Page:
Last week at the World Office we celebrated both Carol Baudler’s retirement as Director of the Conservancy’s Conservation Campaigns Program and her 30 years of remarkable service to The Nature Conservancy and to the cause of conservation.
Because of the unique character of Carol’s contribution, this event was much more than a recounting of the past — it had important lessons for how we do conservation as an organization and as a society in the years to come.
During the celebration, Ingrid Nyborg, my colleague in the U.S. Government Relations Department, said that Carol’s career is a good example for the young people at the Conservancy who want to decide how to spend the next 20 years of their lives — Carol has shown how one person can make a difference, can do challenging, exciting things with lasting benefits for those who follow us.
Ingrid is right. Carol was a pioneering Director of the Conservancy’s Government Relations Department and subsequently went on to create the Conservation Campaigns Program with the objective of using the powers of public opinion research, strategic design of measures and messages, and targeted communication campaigns to support state conservation ballot initiatives.
The Conservation Campaigns program, collaborating with Nature Conservancy chapters and with partners, has leveraged the approval of an astonishing $47 billion in new conservation dollars at the state and local level to protect many of the most significant natural areas and natural systems in North America. It has also helped states to stand up against some very bad anti-environmental ballot measures. The program has achieved an almost 92 percent winning ratio of measures at the ballot box!
While working to protect the natural world, Carol took very seriously her role as a mentor and cultivator of talented staff. She not only hired good people, but she worked hard to build a team based on consensus and trust. And she has been a strong voice for strengthening the role of women in the Conservancy.
All of this is important in itself, but as those who spoke at the event last week suggested, Carol’s achievements and her approach to getting things done have lessons for both the Conservancy and for our country in carrying conservation forward in an often contentious, partisan and negative world:
- Our Conservation Campaigns Program has demonstrated that the American people still believe that the quality and character of this country’s land and water are very important. The overwhelming weight of public opinion revealed by the state conservation campaigns gives us and other conservation advocates a strong platform for convincing elected officials of the merits of conservation. When the convincing fails, Carol has shown that ballot measures can offer a direct route to positive change.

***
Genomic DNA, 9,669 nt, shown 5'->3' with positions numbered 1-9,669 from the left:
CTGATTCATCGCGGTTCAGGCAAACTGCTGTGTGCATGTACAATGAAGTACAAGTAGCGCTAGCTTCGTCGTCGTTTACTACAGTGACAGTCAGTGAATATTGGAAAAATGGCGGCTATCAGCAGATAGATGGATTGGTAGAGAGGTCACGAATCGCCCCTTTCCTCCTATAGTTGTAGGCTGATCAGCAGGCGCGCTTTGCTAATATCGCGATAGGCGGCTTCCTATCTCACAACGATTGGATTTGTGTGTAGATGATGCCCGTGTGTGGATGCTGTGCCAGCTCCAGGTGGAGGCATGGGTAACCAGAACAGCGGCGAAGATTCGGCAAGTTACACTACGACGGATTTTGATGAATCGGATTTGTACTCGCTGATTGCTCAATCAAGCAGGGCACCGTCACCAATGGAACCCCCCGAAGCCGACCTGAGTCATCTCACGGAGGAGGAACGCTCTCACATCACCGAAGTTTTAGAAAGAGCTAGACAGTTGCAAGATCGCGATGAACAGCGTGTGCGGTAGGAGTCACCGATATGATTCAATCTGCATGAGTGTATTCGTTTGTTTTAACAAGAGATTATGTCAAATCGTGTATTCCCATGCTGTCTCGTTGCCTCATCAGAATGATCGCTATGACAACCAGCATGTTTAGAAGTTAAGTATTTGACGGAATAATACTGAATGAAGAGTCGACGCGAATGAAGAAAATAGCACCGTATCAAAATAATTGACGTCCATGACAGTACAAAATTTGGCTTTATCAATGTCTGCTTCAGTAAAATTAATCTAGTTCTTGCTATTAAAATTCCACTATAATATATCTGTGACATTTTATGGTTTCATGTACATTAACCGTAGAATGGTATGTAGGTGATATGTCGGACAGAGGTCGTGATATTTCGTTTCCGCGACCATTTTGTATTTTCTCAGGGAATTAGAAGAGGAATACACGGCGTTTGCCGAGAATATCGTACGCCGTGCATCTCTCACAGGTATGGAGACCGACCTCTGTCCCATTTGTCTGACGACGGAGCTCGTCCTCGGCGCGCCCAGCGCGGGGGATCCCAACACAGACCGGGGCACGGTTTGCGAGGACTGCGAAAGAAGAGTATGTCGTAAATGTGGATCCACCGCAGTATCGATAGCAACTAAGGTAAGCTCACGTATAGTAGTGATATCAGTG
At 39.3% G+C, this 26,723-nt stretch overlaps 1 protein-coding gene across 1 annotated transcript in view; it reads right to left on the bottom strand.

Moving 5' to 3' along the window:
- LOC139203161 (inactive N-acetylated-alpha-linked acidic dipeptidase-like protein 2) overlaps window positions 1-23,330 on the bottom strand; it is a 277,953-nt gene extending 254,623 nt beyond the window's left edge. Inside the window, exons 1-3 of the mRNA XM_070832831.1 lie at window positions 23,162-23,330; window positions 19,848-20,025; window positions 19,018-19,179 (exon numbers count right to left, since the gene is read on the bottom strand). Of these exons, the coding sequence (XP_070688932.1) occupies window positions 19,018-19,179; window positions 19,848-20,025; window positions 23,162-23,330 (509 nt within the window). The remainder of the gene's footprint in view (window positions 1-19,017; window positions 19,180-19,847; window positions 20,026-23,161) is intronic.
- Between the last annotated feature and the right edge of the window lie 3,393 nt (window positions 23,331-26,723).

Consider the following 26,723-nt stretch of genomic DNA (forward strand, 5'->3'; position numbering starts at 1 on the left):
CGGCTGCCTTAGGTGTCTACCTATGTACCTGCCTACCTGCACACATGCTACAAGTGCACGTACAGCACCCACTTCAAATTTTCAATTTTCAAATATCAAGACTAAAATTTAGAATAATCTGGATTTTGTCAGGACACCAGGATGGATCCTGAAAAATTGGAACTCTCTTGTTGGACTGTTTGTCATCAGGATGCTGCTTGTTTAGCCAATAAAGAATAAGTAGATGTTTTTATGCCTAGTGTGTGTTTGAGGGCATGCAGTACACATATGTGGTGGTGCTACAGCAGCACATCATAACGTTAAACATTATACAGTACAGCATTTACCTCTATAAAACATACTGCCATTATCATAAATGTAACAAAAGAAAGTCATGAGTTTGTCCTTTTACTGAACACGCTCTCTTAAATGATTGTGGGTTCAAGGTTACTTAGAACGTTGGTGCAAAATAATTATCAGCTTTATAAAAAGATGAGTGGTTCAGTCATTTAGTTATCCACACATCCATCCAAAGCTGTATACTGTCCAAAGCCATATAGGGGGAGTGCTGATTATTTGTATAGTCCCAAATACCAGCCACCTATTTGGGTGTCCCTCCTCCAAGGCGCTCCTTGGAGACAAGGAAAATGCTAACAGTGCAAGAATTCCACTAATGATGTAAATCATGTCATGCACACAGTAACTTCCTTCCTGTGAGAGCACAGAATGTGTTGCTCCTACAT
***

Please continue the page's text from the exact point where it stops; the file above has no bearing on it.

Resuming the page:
- The opponents of conservation have become skilled at using messaging and media at advancing their ideas. Carol has shown that the environmental community can use the same tools even more effectively than our opponents because we can build on the underlying sympathies and values of the American people.
- In what seems like an increasingly unprincipled political environment, Carol has demonstrated that it is possible to be ethical, graceful and dignified, and still win — that, in fact, a principled approach to the politics of conservation can be a powerful tool in moving campaign strategies from place to place.
- Carol realized that if The Nature Conservancy wanted to use the democratic process of state ballot campaigns to mobilize diverse constituencies to do the right thing for nature, then, to be consistent with that approach, she should build the Conservation Campaigns Program through similar respect for colleagues, teamwork, consensus building and equality of opportunity. The Conservancy should now model this way of doing things as we pursue our global strategies.
At the celebration this last week, the Conservancy’s senior leadership was visibly moved by the opportunity to thank Carol for her accomplishments. This is a good thing.
While we may pride ourselves in our scientific and planning skills, the conservation of nature is not a dry business. It is about working with people to shape a future world where nature is useful, but also beautiful and magical. That work is part of the unrepeatable journey of life on Earth. Carol Baudler has been a singular guide in that journey — mixing hard-eyed good judgment with a very human passion for our mutual success.
It is right that Carol’s qualities and her life’s accomplishments evoke tears of hope and gratitude and, thus, a commitment to follow the path she has so graciously set before us.
[Image: Carol Baudler, Director of the Conservancy’s Conservation Campaigns Program.]
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